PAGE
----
Ending cancers as we know them includes strengthening research capacity and making cancer clinical trial accessible to all, wherever they live.
The Cancer Institute NSW is committed to supporting cancer clinical trials through funding and strong partnerships with research professionals and communities. Built on equity, person-centredness and collaboration principles, we
- Invest in cancer research infrastructure
- Enhance access to and participation in cancer clinical trials
- Build the capability of the clinical trials workforce
Clinical trials at a glance
Clinical trials are a type of research study involving people who volunteer to test new ways to treat, care, and improve people’s health. Successful clinical trials can lead to new treatments and care for patients.
Clinical trials may:
- compare a new treatment to a standard treatment that is already available,
- compare a new treatment to a placebo that contains no active ingredients, or
- study a new treatment without a comparison.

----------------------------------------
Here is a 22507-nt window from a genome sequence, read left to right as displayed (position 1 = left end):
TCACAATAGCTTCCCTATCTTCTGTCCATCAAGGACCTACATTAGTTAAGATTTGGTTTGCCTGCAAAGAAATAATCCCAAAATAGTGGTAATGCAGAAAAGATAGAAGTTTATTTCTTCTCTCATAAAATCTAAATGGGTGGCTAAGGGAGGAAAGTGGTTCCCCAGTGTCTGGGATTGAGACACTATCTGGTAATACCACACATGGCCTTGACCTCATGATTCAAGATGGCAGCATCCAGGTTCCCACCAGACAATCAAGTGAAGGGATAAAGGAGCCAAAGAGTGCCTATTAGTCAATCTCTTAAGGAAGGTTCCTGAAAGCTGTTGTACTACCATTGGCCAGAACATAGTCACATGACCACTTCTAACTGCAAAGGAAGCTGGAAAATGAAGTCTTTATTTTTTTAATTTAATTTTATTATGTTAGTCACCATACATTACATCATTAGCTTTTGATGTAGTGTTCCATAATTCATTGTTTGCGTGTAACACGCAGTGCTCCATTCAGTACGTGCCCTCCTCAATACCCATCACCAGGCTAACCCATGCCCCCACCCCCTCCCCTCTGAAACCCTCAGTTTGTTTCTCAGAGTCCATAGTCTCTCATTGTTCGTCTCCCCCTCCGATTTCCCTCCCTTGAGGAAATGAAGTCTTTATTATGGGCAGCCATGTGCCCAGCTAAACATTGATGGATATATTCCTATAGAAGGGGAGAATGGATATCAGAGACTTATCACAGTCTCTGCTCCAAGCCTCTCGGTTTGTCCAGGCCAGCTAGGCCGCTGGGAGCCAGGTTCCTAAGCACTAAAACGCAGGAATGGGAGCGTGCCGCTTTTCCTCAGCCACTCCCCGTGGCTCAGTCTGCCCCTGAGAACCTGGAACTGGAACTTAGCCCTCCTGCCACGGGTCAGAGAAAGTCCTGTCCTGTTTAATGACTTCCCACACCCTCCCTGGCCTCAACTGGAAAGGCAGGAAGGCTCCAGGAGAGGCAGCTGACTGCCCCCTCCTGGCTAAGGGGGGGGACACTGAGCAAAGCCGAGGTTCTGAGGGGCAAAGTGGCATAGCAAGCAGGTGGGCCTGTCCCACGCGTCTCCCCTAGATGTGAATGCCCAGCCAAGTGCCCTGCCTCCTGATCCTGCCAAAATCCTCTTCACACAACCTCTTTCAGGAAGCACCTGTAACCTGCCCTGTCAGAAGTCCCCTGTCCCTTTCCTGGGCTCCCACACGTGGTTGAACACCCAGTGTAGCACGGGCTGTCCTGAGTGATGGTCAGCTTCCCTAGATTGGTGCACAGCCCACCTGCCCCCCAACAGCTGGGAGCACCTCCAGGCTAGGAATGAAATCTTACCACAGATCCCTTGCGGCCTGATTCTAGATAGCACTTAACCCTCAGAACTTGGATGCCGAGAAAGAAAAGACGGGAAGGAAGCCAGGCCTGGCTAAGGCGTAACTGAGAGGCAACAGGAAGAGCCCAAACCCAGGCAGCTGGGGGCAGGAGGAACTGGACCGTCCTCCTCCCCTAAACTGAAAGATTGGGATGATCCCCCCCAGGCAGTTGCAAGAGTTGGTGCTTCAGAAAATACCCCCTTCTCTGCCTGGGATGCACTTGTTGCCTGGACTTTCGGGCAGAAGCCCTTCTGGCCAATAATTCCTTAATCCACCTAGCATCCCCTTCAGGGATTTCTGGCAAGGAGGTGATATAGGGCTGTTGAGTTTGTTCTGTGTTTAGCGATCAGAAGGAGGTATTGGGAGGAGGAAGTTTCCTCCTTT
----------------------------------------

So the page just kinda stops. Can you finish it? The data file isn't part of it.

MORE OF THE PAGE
What do clinical trials do?
Clinical trials are used to find out if a treatment or care:
Is safe to use
Has any side effects
Works better than a standard treatment
Makes you feel better
Without clinical trials, researchers would not be able to find better ways to care for people with cancer or other health conditions.
Involvement in clinical trials
Medical breakthroughs are the result of the work of many people willing to devote time and energy toward a greater good. They include doctors, heath care professionals, and patients.
Participation in clinical trials benefits both patients and community.
Find more information about participating in a clinical trial >
Safety during a clinical trial
Clinical trials are carefully designed by scientists and doctors, and they must be approved by an ethics committee before they can start recruiting patient volunteers. The approval ensures the research is performed in a way that protects the rights and welfare of the participants.